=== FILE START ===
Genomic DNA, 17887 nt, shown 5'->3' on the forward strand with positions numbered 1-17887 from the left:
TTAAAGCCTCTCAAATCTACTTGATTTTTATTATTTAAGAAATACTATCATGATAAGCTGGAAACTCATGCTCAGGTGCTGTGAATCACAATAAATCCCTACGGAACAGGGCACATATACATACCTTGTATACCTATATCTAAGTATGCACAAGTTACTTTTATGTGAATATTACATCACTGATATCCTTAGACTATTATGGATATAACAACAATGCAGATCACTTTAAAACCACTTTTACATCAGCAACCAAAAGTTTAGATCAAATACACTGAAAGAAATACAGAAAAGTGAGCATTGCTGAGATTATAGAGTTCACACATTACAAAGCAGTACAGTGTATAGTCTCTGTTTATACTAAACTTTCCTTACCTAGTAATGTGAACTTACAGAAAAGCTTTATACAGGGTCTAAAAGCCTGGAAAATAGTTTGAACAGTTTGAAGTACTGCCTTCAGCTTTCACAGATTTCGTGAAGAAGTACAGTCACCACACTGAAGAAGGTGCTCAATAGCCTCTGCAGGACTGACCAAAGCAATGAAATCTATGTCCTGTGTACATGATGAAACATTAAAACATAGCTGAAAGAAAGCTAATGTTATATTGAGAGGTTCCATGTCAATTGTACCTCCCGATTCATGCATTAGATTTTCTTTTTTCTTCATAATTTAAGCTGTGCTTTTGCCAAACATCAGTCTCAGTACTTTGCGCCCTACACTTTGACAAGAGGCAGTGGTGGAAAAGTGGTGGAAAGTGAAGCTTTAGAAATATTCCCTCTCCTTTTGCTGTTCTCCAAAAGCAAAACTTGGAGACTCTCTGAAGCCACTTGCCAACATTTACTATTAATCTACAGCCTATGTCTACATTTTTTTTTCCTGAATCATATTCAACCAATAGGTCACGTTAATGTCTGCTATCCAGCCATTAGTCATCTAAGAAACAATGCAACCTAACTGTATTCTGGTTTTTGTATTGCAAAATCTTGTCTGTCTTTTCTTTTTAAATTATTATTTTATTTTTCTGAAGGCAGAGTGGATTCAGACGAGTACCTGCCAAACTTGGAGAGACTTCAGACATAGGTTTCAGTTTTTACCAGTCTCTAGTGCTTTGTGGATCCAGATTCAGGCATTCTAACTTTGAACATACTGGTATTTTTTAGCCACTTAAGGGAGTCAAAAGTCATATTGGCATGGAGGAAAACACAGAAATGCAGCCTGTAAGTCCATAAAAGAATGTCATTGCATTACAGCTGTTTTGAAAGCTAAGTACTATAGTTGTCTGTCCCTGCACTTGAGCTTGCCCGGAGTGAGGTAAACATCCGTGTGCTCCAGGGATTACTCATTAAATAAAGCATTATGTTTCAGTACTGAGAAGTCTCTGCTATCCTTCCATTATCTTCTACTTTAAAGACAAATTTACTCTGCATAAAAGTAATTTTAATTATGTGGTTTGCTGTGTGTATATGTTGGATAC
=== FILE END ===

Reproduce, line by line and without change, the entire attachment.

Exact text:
Genomic DNA, 17887 nt, shown 5'->3' on the forward strand with positions numbered 1-17887 from the left:
TTAAAGCCTCTCAAATCTACTTGATTTTTATTATTTAAGAAATACTATCATGATAAGCTGGAAACTCATGCTCAGGTGCTGTGAATCACAATAAATCCCTACGGAACAGGGCACATATACATACCTTGTATACCTATATCTAAGTATGCACAAGTTACTTTTATGTGAATATTACATCACTGATATCCTTAGACTATTATGGATATAACAACAATGCAGATCACTTTAAAACCACTTTTACATCAGCAACCAAAAGTTTAGATCAAATACACTGAAAGAAATACAGAAAAGTGAGCATTGCTGAGATTATAGAGTTCACACATTACAAAGCAGTACAGTGTATAGTCTCTGTTTATACTAAACTTTCCTTACCTAGTAATGTGAACTTACAGAAAAGCTTTATACAGGGTCTAAAAGCCTGGAAAATAGTTTGAACAGTTTGAAGTACTGCCTTCAGCTTTCACAGATTTCGTGAAGAAGTACAGTCACCACACTGAAGAAGGTGCTCAATAGCCTCTGCAGGACTGACCAAAGCAATGAAATCTATGTCCTGTGTACATGATGAAACATTAAAACATAGCTGAAAGAAAGCTAATGTTATATTGAGAGGTTCCATGTCAATTGTACCTCCCGATTCATGCATTAGATTTTCTTTTTTCTTCATAATTTAAGCTGTGCTTTTGCCAAACATCAGTCTCAGTACTTTGCGCCCTACACTTTGACAAGAGGCAGTGGTGGAAAAGTGGTGGAAAGTGAAGCTTTAGAAATATTCCCTCTCCTTTTGCTGTTCTCCAAAAGCAAAACTTGGAGACTCTCTGAAGCCACTTGCCAACATTTACTATTAATCTACAGCCTATGTCTACATTTTTTTTTCCTGAATCATATTCAACCAATAGGTCACGTTAATGTCTGCTATCCAGCCATTAGTCATCTAAGAAACAATGCAACCTAACTGTATTCTGGTTTTTGTATTGCAAAATCTTGTCTGTCTTTTCTTTTTAAATTATTATTTTATTTTTCTGAAGGCAGAGTGGATTCAGACGAGTACCTGCCAAACTTGGAGAGACTTCAGACATAGGTTTCAGTTTTTACCAGTCTCTAGTGCTTTGTGGATCCAGATTCAGGCATTCTAACTTTGAACATACTGGTATTTTTTAGCCACTTAAGGGAGTCAAAAGTCATATTGGCATGGAGGAAAACACAGAAATGCAGCCTGTAAGTCCATAAAAGAATGTCATTGCATTACAGCTGTTTTGAAAGCTAAGTACTATAGTTGTCTGTCCCTGCACTTGAGCTTGCCCGGAGTGAGGTAAACATCCGTGTGCTCCAGGGATTACTCATTAAATAAAGCATTATGTTTCAGTACTGAGAAGTCTCTGCTATCCTTCCATTATCTTCTACTTTAAAGACAAATTTACTCTGCATAAAAGTAATTTTAATTATGTGGTTTGCTGTGTGTATATGTTGGATAC